The FCC's Rural Digital Opportunity Fund results are a puzzle. RDOF was the recent auction for large swaths of rural areas of the U.S. that have no broadband access, in large part because they were the territories of big companies like AT&T, CenturyLink (now rebranding as Lumen in hopes of improving its dismal image among its subscribers), Frontier, Windstream, and others. Up to $16 billion was at stake though the auction will actually disperse some $9+ billion dollars because many areas were bid well below what was expected.
Please understand that this post is the best I can do right now - this is confusing and we are sorting our way through it. Please let me know if you can help us understand it. See our past coverage for more information.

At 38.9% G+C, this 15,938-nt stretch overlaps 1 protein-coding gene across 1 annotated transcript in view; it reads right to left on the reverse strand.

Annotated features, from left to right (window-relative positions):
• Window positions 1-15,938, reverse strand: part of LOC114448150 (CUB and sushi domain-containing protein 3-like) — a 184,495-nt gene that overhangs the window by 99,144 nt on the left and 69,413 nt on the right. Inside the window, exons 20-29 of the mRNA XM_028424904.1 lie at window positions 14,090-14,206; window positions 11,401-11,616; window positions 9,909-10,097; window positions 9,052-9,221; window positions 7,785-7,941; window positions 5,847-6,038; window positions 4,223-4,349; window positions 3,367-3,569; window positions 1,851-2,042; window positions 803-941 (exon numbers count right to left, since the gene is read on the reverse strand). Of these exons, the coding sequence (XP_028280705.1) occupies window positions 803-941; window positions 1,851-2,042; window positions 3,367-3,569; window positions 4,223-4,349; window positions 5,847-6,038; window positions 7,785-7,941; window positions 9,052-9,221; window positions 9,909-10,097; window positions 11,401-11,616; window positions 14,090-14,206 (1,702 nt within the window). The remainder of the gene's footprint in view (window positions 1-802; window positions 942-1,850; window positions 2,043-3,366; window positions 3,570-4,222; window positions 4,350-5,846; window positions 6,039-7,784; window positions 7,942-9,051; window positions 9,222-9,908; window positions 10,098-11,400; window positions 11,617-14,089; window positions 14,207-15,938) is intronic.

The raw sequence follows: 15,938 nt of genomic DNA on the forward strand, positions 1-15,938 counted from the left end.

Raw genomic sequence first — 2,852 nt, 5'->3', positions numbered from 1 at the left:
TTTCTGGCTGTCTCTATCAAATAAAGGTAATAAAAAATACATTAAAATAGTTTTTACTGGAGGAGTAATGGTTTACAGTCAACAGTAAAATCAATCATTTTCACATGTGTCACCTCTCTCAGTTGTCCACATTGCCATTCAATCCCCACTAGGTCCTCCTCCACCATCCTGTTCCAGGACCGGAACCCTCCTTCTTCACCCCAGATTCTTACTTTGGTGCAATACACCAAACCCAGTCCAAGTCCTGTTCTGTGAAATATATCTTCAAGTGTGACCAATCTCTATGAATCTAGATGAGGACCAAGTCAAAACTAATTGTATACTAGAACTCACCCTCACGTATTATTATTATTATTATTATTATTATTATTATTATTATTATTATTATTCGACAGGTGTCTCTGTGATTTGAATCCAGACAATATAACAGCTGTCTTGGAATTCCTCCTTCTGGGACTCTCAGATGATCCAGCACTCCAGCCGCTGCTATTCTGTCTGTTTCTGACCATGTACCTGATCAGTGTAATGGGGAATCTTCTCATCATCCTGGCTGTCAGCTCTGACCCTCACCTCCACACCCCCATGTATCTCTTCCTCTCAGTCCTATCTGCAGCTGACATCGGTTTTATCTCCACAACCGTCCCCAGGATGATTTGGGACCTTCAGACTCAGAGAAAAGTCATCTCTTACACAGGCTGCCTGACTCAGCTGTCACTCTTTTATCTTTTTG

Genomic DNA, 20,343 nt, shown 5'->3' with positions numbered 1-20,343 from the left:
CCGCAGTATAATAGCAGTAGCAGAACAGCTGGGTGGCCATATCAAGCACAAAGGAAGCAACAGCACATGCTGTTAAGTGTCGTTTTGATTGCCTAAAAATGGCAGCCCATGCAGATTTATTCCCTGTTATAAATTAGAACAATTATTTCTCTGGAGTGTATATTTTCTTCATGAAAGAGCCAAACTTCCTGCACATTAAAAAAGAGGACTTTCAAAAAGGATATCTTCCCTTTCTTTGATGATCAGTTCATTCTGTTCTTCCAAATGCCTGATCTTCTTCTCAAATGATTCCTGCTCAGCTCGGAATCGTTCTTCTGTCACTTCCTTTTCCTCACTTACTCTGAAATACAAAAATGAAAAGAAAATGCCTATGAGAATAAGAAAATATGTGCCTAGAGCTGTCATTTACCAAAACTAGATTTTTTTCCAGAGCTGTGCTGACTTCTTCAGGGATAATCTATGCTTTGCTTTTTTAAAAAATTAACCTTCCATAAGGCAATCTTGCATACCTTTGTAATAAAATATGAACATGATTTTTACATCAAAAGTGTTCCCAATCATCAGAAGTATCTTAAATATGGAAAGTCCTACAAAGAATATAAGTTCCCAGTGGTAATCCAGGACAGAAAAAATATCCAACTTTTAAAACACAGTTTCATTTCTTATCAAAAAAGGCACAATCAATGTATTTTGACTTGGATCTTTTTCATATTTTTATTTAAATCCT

The auction resulted in far more gigabit - 85% of locations I believe - than anyone expected, at far lower subsidy than expected. However, there is a lot of frustration and confusion because it is not clear that some of the top bidders can deliver. NTCA - The Rural Broadband Association - shared my original enthusiasm for RDOF and our concerns - best articulated over the years by Jon Chambers from Conexon - that the FCC was going to blow this auction by not ensuring those who bid had the capacity to deliver on the promised level of service. Shirley Bloomfield, CEO of NTCA, wrote this and recently tweeted on this:
Not feeling quite as bullish about this final outcome for RDOF #1 and worry that it will take years to show that rural America is still waiting for #broadband and resources needed will be gone. Hoping @FCC has a robust back-end review so the process won’t fail Americans again.
— Shirley Bloomfield (@sbloomfield15) December 8, 2020
Doug Dawson, President of CCG Consulting, has addressed this in the...Read more